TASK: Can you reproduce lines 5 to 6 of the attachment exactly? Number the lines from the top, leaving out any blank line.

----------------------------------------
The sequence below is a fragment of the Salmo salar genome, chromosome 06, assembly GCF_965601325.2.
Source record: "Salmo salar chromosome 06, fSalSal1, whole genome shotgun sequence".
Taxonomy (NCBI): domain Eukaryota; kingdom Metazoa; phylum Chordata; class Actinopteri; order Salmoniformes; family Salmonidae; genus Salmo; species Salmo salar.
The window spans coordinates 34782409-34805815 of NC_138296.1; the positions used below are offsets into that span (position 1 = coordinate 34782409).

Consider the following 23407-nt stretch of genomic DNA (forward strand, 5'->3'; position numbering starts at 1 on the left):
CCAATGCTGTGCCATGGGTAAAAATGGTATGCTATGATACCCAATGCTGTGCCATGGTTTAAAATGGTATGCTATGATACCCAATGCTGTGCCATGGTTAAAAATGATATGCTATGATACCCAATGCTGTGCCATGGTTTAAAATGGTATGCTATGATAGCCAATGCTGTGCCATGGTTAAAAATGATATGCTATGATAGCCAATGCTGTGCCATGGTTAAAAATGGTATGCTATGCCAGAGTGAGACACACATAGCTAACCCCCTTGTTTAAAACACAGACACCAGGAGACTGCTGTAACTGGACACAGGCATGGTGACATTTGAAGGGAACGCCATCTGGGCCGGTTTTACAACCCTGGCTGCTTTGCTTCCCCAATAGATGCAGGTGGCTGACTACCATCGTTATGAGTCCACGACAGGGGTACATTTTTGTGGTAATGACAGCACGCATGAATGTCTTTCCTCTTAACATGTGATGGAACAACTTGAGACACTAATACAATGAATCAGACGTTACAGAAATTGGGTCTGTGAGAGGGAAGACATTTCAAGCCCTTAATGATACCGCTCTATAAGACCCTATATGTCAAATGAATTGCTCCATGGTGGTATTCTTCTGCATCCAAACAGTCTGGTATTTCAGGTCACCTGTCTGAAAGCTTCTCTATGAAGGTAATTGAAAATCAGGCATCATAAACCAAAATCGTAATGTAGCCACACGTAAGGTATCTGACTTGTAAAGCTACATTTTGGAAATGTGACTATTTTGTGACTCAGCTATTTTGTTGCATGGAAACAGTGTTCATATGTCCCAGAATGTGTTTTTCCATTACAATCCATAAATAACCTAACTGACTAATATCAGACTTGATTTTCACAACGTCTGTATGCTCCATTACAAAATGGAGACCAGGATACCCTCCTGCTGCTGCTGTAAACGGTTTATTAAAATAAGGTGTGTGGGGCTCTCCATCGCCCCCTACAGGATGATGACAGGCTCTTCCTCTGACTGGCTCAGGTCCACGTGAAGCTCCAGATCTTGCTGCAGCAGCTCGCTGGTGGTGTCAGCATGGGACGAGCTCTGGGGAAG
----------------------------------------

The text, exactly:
Consider the following 23407-nt stretch of genomic DNA (forward strand, 5'->3'; position numbering starts at 1 on the left):
CCAATGCTGTGCCATGGGTAAAAATGGTATGCTATGATACCCAATGCTGTGCCATGGTTTAAAATGGTATGCTATGATACCCAATGCTGTGCCATGGTTAAAAATGATATGCTATGATACCCAATGCTGTGCCATGGTTTAAAATGGTATGCTATGATAGCCAATGCTGTGCCATGGTTAAAAATGATATGCTATGATAGCCAATGCTGTGCCATGGTTAAAAATGGTATGCTATGCCAGAGTGAGACACACATAGCTAACCCCCTTGTTTAAAACACAGACACCAGGAGACTGCTGTAACTGGACACAGGCATGGTGACATTTGAAGGGAACGCCATCTGGGCCGGTTTTACAACCCTGGCTGCTTTGCTTCCCCAATAGATGCAGGTGGCTGACTACCATCGTTATGAGTCCACGACAGGGGTACATTTTTGTGGTAATGACAGCACGCATGAATGTCTTTCCTCTTAACATGTGATGGAACAACTTGAGACACTAATACAATGAATCAGACGTTACAGAAATTGGGTCTGTGAGAGGGAAGACATTTCAAGCCCTTAATGATACCGCTCTATAAGACCCTATATGTCAAATGAATTGCTCCATGGTGGTATTCTTCTGCATCCAAACAGTCTGGTATTTCAGGTCACCTGTCTGAAAGCTTCTCTATGAAGGTAATTGAAAATCAGGCATCATAAACCAAAATCGTAATGTAGCCACACGTAAGGTATCTGACTTGTAAAGCTACATTTTGGAAATGTGACTATTTTGTGACTCAGCTATTTTGTTGCATGGAAACAGTGTTCATATGTCCCAGAATGTGTTTTTCCATTACAATCCATAAATAACCTAACTGACTAATATCAGACTTGATTTTCACAACGTCTGTATGCTCCATTACAAAATGGAGACCAGGATACCCTCCTGCTGCTGCTGTAAACGGTTTATTAAAATAAGGTGTGTGGGGCTCTCCATCGCCCCCTACAGGATGATGACAGGCTCTTCCTCTGACTGGCTCAGGTCCACGTGAAGCTCCAGATCTTGCTGCAGCAGCTCGCTGGTGGTGTCAGCATGGGACGAGCTCTGGGGAAG